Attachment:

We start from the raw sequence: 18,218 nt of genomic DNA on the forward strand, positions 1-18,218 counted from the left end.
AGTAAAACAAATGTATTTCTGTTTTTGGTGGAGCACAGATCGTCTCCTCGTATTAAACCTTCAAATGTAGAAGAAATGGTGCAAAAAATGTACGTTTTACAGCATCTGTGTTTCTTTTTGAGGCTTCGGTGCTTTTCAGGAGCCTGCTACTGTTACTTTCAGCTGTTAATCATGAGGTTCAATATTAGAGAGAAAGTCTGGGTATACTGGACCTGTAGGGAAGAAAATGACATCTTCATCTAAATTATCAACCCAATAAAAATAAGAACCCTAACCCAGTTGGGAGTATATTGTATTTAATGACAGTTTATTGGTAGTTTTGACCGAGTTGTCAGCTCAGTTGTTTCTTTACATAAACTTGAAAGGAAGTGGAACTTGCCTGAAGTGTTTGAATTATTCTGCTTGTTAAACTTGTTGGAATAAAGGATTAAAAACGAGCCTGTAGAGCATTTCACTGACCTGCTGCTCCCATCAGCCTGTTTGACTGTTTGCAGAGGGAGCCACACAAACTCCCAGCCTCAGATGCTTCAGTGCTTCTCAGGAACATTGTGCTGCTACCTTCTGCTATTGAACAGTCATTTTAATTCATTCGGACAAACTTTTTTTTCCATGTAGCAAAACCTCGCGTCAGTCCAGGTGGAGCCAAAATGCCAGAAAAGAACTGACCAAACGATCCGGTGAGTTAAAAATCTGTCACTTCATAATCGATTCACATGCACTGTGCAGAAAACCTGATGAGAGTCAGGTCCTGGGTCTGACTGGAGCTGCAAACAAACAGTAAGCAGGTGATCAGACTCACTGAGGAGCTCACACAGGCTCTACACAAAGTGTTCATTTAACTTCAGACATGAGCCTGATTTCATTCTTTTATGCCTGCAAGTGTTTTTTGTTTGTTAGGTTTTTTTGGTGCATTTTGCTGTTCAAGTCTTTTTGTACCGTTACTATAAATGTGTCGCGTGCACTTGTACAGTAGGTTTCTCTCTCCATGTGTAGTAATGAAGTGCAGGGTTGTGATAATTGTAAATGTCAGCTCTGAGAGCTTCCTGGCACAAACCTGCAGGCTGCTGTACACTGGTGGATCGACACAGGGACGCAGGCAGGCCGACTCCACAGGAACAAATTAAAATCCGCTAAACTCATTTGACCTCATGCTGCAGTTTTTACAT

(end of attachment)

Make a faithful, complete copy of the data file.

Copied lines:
We start from the raw sequence: 18,218 nt of genomic DNA on the forward strand, positions 1-18,218 counted from the left end.
AGTAAAACAAATGTATTTCTGTTTTTGGTGGAGCACAGATCGTCTCCTCGTATTAAACCTTCAAATGTAGAAGAAATGGTGCAAAAAATGTACGTTTTACAGCATCTGTGTTTCTTTTTGAGGCTTCGGTGCTTTTCAGGAGCCTGCTACTGTTACTTTCAGCTGTTAATCATGAGGTTCAATATTAGAGAGAAAGTCTGGGTATACTGGACCTGTAGGGAAGAAAATGACATCTTCATCTAAATTATCAACCCAATAAAAATAAGAACCCTAACCCAGTTGGGAGTATATTGTATTTAATGACAGTTTATTGGTAGTTTTGACCGAGTTGTCAGCTCAGTTGTTTCTTTACATAAACTTGAAAGGAAGTGGAACTTGCCTGAAGTGTTTGAATTATTCTGCTTGTTAAACTTGTTGGAATAAAGGATTAAAAACGAGCCTGTAGAGCATTTCACTGACCTGCTGCTCCCATCAGCCTGTTTGACTGTTTGCAGAGGGAGCCACACAAACTCCCAGCCTCAGATGCTTCAGTGCTTCTCAGGAACATTGTGCTGCTACCTTCTGCTATTGAACAGTCATTTTAATTCATTCGGACAAACTTTTTTTTCCATGTAGCAAAACCTCGCGTCAGTCCAGGTGGAGCCAAAATGCCAGAAAAGAACTGACCAAACGATCCGGTGAGTTAAAAATCTGTCACTTCATAATCGATTCACATGCACTGTGCAGAAAACCTGATGAGAGTCAGGTCCTGGGTCTGACTGGAGCTGCAAACAAACAGTAAGCAGGTGATCAGACTCACTGAGGAGCTCACACAGGCTCTACACAAAGTGTTCATTTAACTTCAGACATGAGCCTGATTTCATTCTTTTATGCCTGCAAGTGTTTTTTGTTTGTTAGGTTTTTTTGGTGCATTTTGCTGTTCAAGTCTTTTTGTACCGTTACTATAAATGTGTCGCGTGCACTTGTACAGTAGGTTTCTCTCTCCATGTGTAGTAATGAAGTGCAGGGTTGTGATAATTGTAAATGTCAGCTCTGAGAGCTTCCTGGCACAAACCTGCAGGCTGCTGTACACTGGTGGATCGACACAGGGACGCAGGCAGGCCGACTCCACAGGAACAAATTAAAATCCGCTAAACTCATTTGACCTCATGCTGCAGTTTTTACAT